Sendo X: a first look

The UK’s very own mobile phone manufacturer has launched its much-delayed smartphone. Here are our initial impressions.

At the official launch of Sendo’s new Symbian smartphone, the Sendo X, the actual product was in short supply. Although review models aren’t expected until later in December, we managed to sneak ten minutes with one of the closely-guarded demonstration units at the launch.

Sendo X: due in mid-December, pricing and network operators to be announced.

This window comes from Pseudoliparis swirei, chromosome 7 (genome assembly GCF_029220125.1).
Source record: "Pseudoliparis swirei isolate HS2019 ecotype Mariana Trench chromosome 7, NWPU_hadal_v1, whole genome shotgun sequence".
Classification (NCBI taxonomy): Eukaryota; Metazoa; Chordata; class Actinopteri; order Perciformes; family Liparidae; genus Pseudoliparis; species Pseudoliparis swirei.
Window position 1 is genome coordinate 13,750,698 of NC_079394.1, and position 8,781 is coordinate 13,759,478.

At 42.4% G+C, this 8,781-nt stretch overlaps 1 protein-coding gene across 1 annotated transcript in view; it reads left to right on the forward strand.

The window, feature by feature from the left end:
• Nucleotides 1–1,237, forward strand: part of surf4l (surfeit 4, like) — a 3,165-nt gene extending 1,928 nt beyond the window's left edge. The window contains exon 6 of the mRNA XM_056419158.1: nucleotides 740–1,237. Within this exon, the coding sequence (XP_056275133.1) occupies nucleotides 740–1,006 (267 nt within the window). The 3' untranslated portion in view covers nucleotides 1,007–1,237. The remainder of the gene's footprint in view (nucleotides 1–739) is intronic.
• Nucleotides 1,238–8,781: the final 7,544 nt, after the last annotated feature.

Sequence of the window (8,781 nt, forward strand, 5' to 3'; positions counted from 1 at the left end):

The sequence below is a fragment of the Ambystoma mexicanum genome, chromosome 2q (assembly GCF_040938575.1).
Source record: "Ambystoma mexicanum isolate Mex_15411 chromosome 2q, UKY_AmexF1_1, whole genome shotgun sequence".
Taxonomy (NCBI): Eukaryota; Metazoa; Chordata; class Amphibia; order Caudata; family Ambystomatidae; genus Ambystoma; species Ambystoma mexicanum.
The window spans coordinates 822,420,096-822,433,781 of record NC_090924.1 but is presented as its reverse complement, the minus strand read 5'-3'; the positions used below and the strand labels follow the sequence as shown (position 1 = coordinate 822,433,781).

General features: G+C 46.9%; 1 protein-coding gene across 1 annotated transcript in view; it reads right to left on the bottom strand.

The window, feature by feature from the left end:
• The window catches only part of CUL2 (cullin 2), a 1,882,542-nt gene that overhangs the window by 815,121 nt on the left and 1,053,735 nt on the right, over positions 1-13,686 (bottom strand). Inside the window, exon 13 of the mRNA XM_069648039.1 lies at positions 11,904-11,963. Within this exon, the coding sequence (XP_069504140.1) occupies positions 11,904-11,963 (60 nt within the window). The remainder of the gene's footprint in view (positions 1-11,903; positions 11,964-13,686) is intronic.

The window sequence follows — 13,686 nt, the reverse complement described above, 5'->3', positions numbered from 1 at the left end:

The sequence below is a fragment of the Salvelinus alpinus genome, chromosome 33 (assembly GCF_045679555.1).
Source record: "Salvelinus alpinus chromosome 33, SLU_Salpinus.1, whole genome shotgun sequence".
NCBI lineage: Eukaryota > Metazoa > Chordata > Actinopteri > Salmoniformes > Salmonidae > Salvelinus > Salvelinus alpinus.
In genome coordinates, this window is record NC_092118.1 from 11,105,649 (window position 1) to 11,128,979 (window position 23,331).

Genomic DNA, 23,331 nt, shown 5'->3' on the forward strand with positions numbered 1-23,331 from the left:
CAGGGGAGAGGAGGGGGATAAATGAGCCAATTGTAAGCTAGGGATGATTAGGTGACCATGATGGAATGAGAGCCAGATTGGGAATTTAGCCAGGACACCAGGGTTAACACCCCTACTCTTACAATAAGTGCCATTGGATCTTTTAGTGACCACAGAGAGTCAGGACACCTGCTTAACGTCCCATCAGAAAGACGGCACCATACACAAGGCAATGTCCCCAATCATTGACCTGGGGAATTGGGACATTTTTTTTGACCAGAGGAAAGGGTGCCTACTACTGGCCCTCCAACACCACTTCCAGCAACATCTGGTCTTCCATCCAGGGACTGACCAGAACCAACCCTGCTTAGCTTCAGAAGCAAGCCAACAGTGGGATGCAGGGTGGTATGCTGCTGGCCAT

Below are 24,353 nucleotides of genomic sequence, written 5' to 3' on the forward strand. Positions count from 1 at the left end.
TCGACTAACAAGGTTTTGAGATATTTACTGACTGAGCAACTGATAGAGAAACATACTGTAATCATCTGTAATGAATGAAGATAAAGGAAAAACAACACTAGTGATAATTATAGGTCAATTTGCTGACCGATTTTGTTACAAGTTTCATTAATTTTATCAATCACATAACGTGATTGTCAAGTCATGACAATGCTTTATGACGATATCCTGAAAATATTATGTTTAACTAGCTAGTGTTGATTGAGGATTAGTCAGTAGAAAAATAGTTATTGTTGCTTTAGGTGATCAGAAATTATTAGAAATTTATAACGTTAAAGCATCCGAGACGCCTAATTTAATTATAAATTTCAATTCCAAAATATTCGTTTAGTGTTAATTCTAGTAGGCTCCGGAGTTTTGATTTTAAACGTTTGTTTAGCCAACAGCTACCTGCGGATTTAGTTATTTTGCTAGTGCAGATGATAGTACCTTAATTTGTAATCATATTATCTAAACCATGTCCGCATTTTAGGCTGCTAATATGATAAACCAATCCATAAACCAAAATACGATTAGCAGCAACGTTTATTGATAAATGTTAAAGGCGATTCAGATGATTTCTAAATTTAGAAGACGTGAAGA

The phone is light (120g) yet solidly constructed, and does not disgrace itself alongside the Nokia and Sony Ericsson competition. The VGA-resolution camera worked in low light conditions, but the promised ‘flash’ turned out to be a white LED illuminator. A hyper-bright one, to be sure, but these produce much less light than the normal xenon flash tubes in cameras and the Sendo X’s light seemed to have a range of a metre or so. The user interface is where smartphones live or die. The Sendo X is designed to be very highly configurable by network operators, so the default one we saw may not be what many users get. There’s the usual screenful of icons representing programs and services, and navigation is by a four-way cursor ring with a central button. Although this stands proud of the ring and looks like a miniature joystick, it’s just a button. This is confusing if you’re used to other thumb navigation systems. The constant status line at the top of the display is very helpful, maintaining the phone’s usability even when you’re burrowing deep into an application. The Sendo X is a tri-band GSM/GPRS Class 8 phone running Symbian OS / Series 60 with Sendo enhancements. Talk time is 4-7 hours and standby time 100-170 hours, according to Sendo. The 16-bit TFT screen measures 176 by 220 pixels, the processor is a 120MHz ARM unit with 64MB of RAM (32MB available), it plays MP3s and polyphonic ring tones, it synchronises PIM and email data with your PC, and does SMS, MMS and email (IMAP, POP3 and SMTP). It’ll even view a variety of PC document formats (Word, Excel, PDF, PowerPoint, ZIP and others) and has built-in Bluetooth, infrared and USB connectivity. As the phone’s feature list indicates, there’s a great deal to say about the Sendo X, and we look forward to bringing you a full review in due course.